I really hate advertising. I like to think I’m immune to it. While I’m sure marketing experts would say that’s impossible, I’d reply, “Try me.” Yet I do realize that without successful advertising strategies laudable endeavors will fail. So, how to make advertising truly worth your time and attention? Enter Kevin Fullerton and Max Baptiste. Kevin sat down with me at the Frontier last week to tell me how their brainchild, Bitcoin Warlord, is engaging the people of Albuquerque with local businesses through the "gamification" of advertising.
Kevin explained that this gamification is occurring through a citywide scavenger hunt for “quick response,” or QR codes. You know, that square, blocky, bar code-type thing that can be scanned with a smart phone, usually leading one to a website for a company. But, in this case, a scan of a Bitcoin Warlord QR code on a telephone pole, in a bar, or beside your barber’s desk, will get you prizes ranging from coffee, clothing, and art to bitcoin in various denominations and even pieces of silver.
Bitcoin Warlord provides clues to where these QR codes are on its WEBSITE and FACEBOOK PAGE. There are basic codes and rare codes. Basic codes are most common and might get you a freebie that will entice you into visiting one of Bitcoin Warlord’s partners: Adieux Cafe, Zendo, Ace Barber Shop, Microwave Skateshop, and many others. Rare codes are fewer and more difficult to find, but the reward is larger. Some bigger companies are getting involved as well, such as Citilink and RE/MAX Select, and their contributions are subsidizing the involvement of some smaller businesses. Kevin hopes to be able to give away something massive someday like, say, a Ferrari.
What do you need to play? Just a phone with a QR code reader. There is a Bitcoin Warlord app for Android, but it’s not necessary. Incidentally, there is not an app for the iPhone, because Apple wants no involvement with anything that has “bitcoin” in the name. Speaking of which, while bitcoin, currently the most popular (and controversial) alternative currency, provides a nice anti-establishment spin, it can also be viewed as a hook to attract people to the larger mission of helping Albuquerque businesses raise their profile. In fact, the name "Bitcoin Warlord" was inspired by dumpster graffiti.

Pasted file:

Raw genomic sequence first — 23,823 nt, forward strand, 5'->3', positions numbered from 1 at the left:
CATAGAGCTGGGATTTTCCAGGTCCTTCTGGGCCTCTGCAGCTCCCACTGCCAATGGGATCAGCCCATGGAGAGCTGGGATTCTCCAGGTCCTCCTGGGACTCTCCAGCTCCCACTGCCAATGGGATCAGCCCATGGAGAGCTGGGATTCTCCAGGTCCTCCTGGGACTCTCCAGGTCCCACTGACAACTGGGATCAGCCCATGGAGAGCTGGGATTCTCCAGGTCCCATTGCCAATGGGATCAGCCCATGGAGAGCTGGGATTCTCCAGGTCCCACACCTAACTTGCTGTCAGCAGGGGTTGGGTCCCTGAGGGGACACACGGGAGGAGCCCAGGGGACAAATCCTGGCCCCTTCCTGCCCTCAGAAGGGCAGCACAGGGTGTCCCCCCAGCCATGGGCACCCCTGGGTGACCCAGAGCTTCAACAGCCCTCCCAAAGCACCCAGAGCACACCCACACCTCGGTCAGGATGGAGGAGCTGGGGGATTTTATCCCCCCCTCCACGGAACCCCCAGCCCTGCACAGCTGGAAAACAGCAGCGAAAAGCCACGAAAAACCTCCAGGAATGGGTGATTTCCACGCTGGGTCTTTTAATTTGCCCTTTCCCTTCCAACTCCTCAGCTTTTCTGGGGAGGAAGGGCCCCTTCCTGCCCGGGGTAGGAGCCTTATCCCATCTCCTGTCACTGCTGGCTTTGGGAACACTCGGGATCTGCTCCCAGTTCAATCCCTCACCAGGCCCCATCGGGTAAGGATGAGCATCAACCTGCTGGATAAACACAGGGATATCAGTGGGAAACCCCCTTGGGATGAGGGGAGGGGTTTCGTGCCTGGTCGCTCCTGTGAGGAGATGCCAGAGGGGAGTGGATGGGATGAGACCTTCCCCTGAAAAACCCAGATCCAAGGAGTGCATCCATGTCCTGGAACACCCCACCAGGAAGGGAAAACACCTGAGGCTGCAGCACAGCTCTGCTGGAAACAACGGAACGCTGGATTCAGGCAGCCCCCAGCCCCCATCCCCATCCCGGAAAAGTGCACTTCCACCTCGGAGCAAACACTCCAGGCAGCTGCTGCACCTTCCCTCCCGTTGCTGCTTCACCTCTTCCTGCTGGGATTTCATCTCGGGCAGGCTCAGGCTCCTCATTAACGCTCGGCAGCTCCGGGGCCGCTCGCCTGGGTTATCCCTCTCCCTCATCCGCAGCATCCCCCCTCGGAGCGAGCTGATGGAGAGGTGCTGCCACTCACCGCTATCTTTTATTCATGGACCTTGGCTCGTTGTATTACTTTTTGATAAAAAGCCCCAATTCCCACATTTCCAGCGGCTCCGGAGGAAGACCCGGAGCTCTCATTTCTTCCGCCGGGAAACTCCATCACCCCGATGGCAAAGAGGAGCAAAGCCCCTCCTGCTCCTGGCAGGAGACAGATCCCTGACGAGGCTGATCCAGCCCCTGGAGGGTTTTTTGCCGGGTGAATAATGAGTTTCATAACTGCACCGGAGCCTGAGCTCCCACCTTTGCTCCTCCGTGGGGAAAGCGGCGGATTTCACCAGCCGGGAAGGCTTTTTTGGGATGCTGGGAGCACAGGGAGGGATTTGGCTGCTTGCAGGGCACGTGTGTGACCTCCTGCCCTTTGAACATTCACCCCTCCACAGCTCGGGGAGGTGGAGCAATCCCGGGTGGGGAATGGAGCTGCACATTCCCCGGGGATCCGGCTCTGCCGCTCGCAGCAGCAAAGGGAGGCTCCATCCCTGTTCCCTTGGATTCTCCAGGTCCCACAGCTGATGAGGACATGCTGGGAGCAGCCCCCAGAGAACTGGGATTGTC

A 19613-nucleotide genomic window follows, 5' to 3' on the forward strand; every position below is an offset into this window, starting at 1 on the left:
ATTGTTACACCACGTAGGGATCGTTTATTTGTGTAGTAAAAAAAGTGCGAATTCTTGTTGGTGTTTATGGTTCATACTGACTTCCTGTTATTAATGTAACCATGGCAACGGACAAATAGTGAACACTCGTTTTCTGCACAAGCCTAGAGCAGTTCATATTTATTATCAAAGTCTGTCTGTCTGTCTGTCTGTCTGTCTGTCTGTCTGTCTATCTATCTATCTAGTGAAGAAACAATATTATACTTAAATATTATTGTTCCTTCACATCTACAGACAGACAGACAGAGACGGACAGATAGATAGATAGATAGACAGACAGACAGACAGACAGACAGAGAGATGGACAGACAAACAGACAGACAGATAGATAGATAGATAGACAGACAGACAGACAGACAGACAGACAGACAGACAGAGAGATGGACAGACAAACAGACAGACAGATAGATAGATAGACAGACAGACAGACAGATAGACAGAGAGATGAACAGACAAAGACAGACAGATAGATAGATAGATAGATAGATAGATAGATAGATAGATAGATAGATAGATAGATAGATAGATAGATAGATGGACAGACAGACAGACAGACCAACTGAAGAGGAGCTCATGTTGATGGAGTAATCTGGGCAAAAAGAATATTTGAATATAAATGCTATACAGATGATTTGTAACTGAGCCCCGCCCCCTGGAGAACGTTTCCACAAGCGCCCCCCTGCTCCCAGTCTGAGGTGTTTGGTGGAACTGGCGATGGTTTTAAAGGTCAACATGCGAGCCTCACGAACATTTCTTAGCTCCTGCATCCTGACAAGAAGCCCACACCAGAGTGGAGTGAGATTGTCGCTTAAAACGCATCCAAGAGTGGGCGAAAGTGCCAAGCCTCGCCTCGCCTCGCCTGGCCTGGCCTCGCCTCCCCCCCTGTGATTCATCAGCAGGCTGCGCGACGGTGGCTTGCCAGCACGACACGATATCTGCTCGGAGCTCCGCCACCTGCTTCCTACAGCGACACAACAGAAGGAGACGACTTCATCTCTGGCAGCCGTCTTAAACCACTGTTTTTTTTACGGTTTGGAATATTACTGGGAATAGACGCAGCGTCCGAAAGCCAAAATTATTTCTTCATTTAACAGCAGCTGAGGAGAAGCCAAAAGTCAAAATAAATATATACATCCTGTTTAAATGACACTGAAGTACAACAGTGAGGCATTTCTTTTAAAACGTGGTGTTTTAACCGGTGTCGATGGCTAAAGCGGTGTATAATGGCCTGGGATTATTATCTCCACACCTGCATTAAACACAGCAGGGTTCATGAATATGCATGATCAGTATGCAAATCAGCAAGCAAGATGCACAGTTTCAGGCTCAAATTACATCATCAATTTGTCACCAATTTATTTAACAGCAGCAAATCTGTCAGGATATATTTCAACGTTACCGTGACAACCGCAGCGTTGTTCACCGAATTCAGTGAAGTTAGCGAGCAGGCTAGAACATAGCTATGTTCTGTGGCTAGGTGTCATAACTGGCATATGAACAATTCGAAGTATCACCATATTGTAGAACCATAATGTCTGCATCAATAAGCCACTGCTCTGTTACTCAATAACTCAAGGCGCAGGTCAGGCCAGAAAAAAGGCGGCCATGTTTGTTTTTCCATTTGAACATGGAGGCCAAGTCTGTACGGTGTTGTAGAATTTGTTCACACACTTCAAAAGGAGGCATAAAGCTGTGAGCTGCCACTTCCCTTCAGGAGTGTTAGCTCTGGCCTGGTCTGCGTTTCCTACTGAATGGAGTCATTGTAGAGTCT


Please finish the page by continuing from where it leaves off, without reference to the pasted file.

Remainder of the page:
After only nine weeks, Bitcoin Warlord is attracting serious attention. Kevin says the official launch isn’t until September, but there are already run-up events, including Yelptropolis at Sister Bar a couple weeks ago where Quelab did live 3-D printing of bitcoin. So the alt-currency angle isn’t entirely for show. If you do win bitcoin, note that you’ll need a virtual bitcoin wallet to claim it. There is also an Indie-a-Go-Gp campaign that launched with the goal of raising $500. With almost 2 weeks left, $720 has been donated. This idea might have legs, as they say.
So, check out the website or Facebook page for the latest clues. Go out and get to know the nooks and crannies of your city where QR codes might be lurking. Scan the codes and e-mail photos of the locations to Bitcoin Warlord so they know you didn’t cheat. Reading the QR code will automatically bring up the proper e-mail address for that. Right now, there are six rare codes unfound around town (one is pictured above right) and many more basic codes.
Then support some local efforts that deserve a chance. If you like what you see/eat/drink/wear the hope is that you’ll return and everyone will benefit. In fact, even I’m willing to give this a try. I’ve donated a framed 4" x 6" print of the old schoolhouse in Cuervo (at right) to be given away through Bitcoin Warlord to promote City of Dust and my ghost town photography. Honestly, it doesn’t even feel like advertising!
Thanks to Kevin Fullerton for explaining all this to me. I've still got a flip-phone and can barely take a photo with it, let alone scan a QR code. Thanks also to David Pike for logistical help.
John Mulhouse is an Albuquerque-based frequenter of gravel roads, ghost towns, and empty buildings. His blog, City of Dust, features photos and hidden history from all corners of New Mexico and beyond. He publishes a NM-ghost-town-photo-a-day on Facebook.